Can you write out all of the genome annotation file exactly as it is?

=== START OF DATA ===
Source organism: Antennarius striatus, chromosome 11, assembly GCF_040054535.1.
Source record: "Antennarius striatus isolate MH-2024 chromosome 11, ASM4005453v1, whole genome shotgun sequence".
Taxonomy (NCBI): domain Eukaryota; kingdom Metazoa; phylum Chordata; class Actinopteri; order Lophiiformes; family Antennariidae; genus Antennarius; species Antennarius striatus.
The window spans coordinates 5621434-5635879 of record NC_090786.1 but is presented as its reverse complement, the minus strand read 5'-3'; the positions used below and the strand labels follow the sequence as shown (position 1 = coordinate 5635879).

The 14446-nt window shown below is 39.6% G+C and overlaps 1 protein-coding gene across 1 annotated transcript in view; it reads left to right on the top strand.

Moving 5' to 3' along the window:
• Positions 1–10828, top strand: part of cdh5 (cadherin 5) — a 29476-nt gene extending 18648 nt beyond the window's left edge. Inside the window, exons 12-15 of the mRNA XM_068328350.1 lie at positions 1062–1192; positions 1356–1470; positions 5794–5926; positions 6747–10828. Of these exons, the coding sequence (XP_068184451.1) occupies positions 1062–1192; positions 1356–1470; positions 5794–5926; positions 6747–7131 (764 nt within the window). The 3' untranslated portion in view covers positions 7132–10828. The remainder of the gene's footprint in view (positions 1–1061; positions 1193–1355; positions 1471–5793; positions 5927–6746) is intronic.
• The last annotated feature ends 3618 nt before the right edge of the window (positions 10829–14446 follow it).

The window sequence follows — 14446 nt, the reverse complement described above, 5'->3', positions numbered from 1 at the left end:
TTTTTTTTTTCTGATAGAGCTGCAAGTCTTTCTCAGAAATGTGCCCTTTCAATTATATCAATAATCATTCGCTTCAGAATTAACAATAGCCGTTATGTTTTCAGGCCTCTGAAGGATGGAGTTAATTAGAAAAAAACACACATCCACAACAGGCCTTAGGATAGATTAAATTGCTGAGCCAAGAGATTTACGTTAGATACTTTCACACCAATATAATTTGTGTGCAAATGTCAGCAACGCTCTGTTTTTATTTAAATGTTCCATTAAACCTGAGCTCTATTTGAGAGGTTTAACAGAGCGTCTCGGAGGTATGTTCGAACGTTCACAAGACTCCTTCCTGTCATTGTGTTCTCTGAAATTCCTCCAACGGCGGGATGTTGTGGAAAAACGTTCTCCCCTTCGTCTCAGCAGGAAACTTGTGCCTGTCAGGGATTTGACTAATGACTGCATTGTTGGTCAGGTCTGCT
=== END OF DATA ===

Source organism: Antennarius striatus, chromosome 11, assembly GCF_040054535.1.
Source record: "Antennarius striatus isolate MH-2024 chromosome 11, ASM4005453v1, whole genome shotgun sequence".
Taxonomy (NCBI): domain Eukaryota; kingdom Metazoa; phylum Chordata; class Actinopteri; order Lophiiformes; family Antennariidae; genus Antennarius; species Antennarius striatus.
The window spans coordinates 5621434-5635879 of record NC_090786.1 but is presented as its reverse complement, the minus strand read 5'-3'; the positions used below and the strand labels follow the sequence as shown (position 1 = coordinate 5635879).

The 14446-nt window shown below is 39.6% G+C and overlaps 1 protein-coding gene across 1 annotated transcript in view; it reads left to right on the top strand.

Moving 5' to 3' along the window:
• Positions 1–10828, top strand: part of cdh5 (cadherin 5) — a 29476-nt gene extending 18648 nt beyond the window's left edge. Inside the window, exons 12-15 of the mRNA XM_068328350.1 lie at positions 1062–1192; positions 1356–1470; positions 5794–5926; positions 6747–10828. Of these exons, the coding sequence (XP_068184451.1) occupies positions 1062–1192; positions 1356–1470; positions 5794–5926; positions 6747–7131 (764 nt within the window). The 3' untranslated portion in view covers positions 7132–10828. The remainder of the gene's footprint in view (positions 1–1061; positions 1193–1355; positions 1471–5793; positions 5927–6746) is intronic.
• The last annotated feature ends 3618 nt before the right edge of the window (positions 10829–14446 follow it).

The window sequence follows — 14446 nt, the reverse complement described above, 5'->3', positions numbered from 1 at the left end:
TTTTTTTTTTCTGATAGAGCTGCAAGTCTTTCTCAGAAATGTGCCCTTTCAATTATATCAATAATCATTCGCTTCAGAATTAACAATAGCCGTTATGTTTTCAGGCCTCTGAAGGATGGAGTTAATTAGAAAAAAACACACATCCACAACAGGCCTTAGGATAGATTAAATTGCTGAGCCAAGAGATTTACGTTAGATACTTTCACACCAATATAATTTGTGTGCAAATGTCAGCAACGCTCTGTTTTTATTTAAATGTTCCATTAAACCTGAGCTCTATTTGAGAGGTTTAACAGAGCGTCTCGGAGGTATGTTCGAACGTTCACAAGACTCCTTCCTGTCATTGTGTTCTCTGAAATTCCTCCAACGGCGGGATGTTGTGGAAAAACGTTCTCCCCTTCGTCTCAGCAGGAAACTTGTGCCTGTCAGGGATTTGACTAATGACTGCATTGTTGGTCAGGTCTGCT